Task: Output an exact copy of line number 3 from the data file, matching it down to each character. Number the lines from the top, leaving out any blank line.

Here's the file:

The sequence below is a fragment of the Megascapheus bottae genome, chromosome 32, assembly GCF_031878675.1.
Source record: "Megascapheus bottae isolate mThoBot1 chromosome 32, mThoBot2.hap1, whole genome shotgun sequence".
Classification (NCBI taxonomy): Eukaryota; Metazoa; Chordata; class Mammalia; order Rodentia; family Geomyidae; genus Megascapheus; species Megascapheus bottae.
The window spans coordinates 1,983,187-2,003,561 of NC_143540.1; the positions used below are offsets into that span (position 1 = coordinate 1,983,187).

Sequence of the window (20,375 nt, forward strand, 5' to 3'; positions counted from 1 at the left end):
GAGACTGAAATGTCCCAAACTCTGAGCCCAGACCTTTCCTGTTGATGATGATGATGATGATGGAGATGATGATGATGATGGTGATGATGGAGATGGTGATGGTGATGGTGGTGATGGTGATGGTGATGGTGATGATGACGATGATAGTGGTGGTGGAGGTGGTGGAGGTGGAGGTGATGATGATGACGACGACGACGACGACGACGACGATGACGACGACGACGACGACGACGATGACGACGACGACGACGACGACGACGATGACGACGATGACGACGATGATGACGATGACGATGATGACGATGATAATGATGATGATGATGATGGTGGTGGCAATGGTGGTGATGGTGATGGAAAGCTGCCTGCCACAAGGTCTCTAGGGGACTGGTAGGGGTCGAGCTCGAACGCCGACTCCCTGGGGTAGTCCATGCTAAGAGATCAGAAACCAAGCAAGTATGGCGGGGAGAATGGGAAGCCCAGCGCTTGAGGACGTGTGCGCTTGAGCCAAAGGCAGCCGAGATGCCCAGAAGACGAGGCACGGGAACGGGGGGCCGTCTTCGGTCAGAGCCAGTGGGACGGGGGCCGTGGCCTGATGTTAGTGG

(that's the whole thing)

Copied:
Classification (NCBI taxonomy): Eukaryota; Metazoa; Chordata; class Mammalia; order Rodentia; family Geomyidae; genus Megascapheus; species Megascapheus bottae.